Winnie Mandela, wife of imprisoned black nationalist leader Nelson Mandela, was arrested again today as she returned defiantly for the second time in a week to her home town of Johannesburg, an area she is not allowed to enter under a new restriction order.
Mandela has filed a court application challenging the validity of the new government order, and her lawyers were negotiating with the authorities that she should not be rearrested before the case is heard Jan. 7, when police stopped her car as it crossed the city boundary, pulled her from it and took her away.
She is spending tonight in a police cell in the nearby town of Krugersdorp, where she was detained eight days ago after her first return to her home in Johannesburg's black ghetto of Soweto.
Mandela is due to appear in court Tuesday. Her lawyers said if she were released on bail she was likely to return immediately to her home and be arrested yet again.
Each time she is arrested she is charged anew with breaking her restriction orders, which carry a penalty of three years' imprisonment. But Mandela, whose husband has been in prison for 23 years and who has herself been detained and imprisoned many times, seems undeterred.
There were dramatic scenes during her arrest today, as there were when police forcibly evicted her after issuing the new restriction order Dec. 21 and then arrested her when she returned the next day.
Mandela was returning from several days in Cape Town, where she had visited her husband over Christmas in Pollsmoor Prison, and police set up a roadblock on the highway from the Johannesburg airport to stop her as she crossed the city boundary.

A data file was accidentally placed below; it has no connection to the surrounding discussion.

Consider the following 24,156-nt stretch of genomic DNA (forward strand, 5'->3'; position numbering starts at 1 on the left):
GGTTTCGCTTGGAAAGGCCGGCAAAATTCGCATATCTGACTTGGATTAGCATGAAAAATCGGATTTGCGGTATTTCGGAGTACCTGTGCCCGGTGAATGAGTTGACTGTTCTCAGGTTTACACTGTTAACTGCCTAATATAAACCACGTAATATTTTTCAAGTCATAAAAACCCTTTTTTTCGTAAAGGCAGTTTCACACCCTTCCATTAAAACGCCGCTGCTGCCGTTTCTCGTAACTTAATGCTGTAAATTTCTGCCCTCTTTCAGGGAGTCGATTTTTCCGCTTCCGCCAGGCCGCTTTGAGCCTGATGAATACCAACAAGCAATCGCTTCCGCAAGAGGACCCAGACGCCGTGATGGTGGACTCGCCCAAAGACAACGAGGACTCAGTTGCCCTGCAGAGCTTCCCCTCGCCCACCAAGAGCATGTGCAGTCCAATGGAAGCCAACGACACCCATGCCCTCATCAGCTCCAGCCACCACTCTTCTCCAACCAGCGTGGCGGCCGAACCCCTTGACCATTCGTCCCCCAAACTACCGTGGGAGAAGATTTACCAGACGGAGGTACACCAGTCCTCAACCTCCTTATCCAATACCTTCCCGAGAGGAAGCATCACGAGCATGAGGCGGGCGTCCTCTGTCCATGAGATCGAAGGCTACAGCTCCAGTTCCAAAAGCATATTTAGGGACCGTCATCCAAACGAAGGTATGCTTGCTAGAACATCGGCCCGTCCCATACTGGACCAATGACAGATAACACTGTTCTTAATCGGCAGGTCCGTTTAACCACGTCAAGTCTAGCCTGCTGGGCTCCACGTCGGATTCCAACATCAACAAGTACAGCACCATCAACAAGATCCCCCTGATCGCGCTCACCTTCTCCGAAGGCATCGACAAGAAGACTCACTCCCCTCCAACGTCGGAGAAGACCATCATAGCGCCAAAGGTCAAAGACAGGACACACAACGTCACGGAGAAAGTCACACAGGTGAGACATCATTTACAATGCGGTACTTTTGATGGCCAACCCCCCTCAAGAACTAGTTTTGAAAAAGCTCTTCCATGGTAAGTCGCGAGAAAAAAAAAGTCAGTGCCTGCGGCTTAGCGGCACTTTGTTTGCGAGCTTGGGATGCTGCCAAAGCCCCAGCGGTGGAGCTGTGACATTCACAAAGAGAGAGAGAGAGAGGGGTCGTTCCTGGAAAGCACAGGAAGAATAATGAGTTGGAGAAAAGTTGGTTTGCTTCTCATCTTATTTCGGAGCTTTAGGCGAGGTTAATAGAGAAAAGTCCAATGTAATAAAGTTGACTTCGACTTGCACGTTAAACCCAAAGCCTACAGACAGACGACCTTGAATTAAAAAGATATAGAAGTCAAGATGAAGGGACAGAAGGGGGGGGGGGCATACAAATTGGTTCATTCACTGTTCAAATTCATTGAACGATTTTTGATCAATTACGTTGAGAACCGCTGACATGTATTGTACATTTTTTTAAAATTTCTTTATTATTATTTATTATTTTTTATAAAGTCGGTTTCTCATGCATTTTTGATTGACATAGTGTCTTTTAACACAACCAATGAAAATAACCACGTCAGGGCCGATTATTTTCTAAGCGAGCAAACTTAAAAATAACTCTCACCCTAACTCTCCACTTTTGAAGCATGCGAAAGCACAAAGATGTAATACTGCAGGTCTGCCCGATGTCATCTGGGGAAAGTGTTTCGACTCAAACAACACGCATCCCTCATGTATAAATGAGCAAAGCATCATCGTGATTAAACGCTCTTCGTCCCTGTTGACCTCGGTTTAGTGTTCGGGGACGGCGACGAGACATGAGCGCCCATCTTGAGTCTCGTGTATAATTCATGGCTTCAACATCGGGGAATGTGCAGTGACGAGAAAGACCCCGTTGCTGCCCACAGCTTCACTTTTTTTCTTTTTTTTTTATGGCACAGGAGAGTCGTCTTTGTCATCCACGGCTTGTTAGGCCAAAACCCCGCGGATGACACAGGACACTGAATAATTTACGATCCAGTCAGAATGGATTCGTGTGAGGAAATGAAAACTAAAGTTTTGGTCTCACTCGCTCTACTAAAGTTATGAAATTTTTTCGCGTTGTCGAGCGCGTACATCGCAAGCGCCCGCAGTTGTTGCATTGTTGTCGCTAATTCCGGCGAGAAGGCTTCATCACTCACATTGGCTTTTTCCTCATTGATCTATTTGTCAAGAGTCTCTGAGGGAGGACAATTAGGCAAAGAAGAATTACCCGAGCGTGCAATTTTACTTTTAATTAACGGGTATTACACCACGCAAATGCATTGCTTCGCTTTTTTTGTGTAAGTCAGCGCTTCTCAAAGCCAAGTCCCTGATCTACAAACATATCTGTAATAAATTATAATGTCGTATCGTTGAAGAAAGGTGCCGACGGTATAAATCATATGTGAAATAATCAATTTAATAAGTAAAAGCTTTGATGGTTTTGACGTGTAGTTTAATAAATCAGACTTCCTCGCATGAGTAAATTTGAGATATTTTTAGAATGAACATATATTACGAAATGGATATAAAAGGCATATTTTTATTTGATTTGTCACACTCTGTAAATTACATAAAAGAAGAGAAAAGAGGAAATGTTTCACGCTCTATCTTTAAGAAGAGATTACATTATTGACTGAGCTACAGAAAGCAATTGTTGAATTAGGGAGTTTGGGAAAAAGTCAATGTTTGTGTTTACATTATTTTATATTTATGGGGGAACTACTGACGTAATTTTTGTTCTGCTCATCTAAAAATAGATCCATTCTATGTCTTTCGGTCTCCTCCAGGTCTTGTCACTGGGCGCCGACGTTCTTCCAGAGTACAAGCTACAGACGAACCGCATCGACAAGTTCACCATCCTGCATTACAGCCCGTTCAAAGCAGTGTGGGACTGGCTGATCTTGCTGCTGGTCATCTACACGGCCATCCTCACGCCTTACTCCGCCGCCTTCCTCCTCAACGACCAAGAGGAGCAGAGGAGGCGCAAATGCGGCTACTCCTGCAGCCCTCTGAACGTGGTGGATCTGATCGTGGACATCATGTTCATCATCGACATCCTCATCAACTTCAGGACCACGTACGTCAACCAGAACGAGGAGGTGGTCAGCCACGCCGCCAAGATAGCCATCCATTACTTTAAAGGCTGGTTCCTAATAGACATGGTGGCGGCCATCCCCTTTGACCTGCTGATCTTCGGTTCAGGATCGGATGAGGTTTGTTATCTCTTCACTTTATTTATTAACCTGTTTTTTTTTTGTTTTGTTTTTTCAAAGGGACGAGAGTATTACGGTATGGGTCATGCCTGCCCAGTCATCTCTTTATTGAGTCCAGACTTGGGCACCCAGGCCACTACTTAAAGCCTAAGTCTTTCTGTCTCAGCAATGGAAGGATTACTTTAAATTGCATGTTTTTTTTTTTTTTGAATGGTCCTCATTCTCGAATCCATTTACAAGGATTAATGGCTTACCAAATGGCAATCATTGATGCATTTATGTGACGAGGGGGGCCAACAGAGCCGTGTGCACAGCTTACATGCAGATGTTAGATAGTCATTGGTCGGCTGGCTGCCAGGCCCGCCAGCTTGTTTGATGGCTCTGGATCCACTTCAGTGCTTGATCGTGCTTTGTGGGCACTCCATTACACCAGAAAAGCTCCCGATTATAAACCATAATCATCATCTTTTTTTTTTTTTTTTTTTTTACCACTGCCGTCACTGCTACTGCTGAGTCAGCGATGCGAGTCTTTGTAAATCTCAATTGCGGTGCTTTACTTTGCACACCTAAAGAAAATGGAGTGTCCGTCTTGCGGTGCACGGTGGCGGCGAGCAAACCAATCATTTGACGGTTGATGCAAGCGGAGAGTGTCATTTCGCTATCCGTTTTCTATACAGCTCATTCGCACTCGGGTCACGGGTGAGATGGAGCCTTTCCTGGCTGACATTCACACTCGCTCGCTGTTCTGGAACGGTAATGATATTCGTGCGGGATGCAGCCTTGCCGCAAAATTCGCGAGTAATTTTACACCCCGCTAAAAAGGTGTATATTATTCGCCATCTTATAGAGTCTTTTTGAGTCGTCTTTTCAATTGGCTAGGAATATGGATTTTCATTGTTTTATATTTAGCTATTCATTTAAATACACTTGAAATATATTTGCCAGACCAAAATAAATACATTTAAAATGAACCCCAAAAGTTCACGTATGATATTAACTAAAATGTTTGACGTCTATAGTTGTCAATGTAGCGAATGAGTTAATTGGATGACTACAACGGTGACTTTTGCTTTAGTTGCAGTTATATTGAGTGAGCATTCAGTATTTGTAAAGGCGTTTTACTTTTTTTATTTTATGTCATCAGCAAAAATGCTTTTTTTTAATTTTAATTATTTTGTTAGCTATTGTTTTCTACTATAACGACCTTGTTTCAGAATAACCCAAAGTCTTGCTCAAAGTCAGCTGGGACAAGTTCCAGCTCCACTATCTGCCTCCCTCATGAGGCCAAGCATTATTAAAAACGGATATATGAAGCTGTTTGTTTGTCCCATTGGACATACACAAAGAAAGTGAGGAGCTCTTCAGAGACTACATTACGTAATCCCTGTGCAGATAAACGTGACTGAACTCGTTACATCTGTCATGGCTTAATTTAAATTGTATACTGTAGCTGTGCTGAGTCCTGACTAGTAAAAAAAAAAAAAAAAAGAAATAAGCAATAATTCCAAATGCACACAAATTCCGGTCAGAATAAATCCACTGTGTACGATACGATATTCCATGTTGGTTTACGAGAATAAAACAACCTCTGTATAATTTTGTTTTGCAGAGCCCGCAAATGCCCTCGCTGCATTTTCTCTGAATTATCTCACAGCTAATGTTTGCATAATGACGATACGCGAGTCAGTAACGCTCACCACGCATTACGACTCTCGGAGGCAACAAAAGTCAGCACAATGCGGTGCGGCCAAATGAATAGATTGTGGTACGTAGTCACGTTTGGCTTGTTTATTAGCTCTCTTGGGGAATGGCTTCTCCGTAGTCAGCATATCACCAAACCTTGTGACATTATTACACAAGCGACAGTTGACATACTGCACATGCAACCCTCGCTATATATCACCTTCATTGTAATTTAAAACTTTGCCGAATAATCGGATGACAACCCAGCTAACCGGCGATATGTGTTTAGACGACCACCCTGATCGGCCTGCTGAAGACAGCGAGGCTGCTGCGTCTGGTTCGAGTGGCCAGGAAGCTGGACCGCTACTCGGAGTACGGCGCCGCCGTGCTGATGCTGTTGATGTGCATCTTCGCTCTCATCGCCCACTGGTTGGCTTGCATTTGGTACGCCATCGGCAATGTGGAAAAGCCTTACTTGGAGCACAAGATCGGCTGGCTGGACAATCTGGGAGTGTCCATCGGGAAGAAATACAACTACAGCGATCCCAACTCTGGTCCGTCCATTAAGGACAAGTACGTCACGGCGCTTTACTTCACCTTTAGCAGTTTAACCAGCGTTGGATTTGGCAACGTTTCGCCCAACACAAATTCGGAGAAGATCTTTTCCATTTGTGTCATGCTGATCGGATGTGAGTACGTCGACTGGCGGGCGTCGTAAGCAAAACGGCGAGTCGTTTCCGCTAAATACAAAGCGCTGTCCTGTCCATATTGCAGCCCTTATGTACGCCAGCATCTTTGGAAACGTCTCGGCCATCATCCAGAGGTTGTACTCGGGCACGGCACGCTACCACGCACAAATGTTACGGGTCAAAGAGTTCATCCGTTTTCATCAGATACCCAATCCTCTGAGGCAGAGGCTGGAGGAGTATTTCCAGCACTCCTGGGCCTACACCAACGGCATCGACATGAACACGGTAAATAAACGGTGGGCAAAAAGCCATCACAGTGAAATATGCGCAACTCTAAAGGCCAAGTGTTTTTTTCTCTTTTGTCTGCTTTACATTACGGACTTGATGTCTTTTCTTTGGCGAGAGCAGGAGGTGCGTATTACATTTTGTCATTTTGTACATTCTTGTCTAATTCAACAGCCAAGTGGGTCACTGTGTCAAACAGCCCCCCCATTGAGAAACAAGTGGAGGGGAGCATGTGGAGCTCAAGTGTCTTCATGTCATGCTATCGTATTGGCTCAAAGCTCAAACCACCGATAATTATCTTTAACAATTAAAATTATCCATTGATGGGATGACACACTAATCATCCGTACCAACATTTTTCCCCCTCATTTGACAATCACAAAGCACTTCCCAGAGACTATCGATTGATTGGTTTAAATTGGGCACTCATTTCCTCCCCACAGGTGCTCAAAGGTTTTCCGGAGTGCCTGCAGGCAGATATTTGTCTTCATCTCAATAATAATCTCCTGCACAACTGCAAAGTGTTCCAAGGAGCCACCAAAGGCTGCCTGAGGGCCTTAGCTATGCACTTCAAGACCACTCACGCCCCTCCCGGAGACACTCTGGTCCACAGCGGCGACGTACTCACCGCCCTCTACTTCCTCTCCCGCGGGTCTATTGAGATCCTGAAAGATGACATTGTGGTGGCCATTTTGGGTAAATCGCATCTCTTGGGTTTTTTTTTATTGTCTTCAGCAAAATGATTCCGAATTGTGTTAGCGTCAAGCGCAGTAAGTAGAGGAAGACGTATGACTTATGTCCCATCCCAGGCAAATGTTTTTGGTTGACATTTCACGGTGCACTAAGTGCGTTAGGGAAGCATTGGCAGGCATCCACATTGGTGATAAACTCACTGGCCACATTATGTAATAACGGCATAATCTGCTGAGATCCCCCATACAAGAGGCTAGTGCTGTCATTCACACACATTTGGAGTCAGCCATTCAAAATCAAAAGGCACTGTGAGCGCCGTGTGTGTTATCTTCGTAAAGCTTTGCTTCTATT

There were angry exchanges as a policewoman reached into the automobile and tried to pull Mandela's 2-year-old grandchild, Zodwa, from her arms, and then a policeman tried to drag Mandela herself from the car. While television cameras filmed the roadside struggle, Mandela was finally bundled into a police car and driven away.
Mandela, who has become a symbol of resistance to many blacks, began her latest campaign when her house in the small country town of Brandfort, to which she was banished eight years ago, was destroyed in a gasoline bomb attack in mid-August.
She quit the small town 250 miles south of Johannesburg in defiance of the banishment order and moved into her family home in Soweto.
The authorities seemed reluctant to act against her under the circumstances, and particularly in the face of increasing local and international pressures for them to release her husband and begin negotiating with his outlawed opposition party, the African National Congress.
But after four months, during which Mandela also ignored gagging orders and addressed several press conferences as well as a black political rally in a Pretoria ghetto, the attitude of the authorities changed in the wake of several African National Congress guerrilla attacks that caused white civilian deaths.
On Dec. 21 police served Mandela with a new restriction order that seemed designed to finesse the awkward situation the authorities were facing. It removed many of the old restrictions on her, including the banishment to Brandfort, stating in effect that she could live anywhere in the country except in the Johannesburg area, where her home is.
Given that as a black person Mandela may not live in a designated white area, her rights of residence in black areas are severely limited, and the housing shortage for blacks is so acute that families are accommodated only after years on a waiting list, Mandela contends the new restriction order in effect means she must move back to Brandfort.
That she refuses to do, arguing that it would set her up for another assassination attempt. She notes that the attackers who bombed her house have not been caught.
Police today announced the release of 45 political activists detained without charges in Cape Town in October, when the government extended the state of emergency to that region.
But the released persons, members of the United Democratic Front, have been placed under restriction orders that will effectively prevent them from taking part in any political activities.
The restrictions confine them to the districts where they live and prevent them from preparing material for publication, taking part in United Democratic Front activities or criticizing the government "in any way."
The rules will remain in force until the emergency is lifted.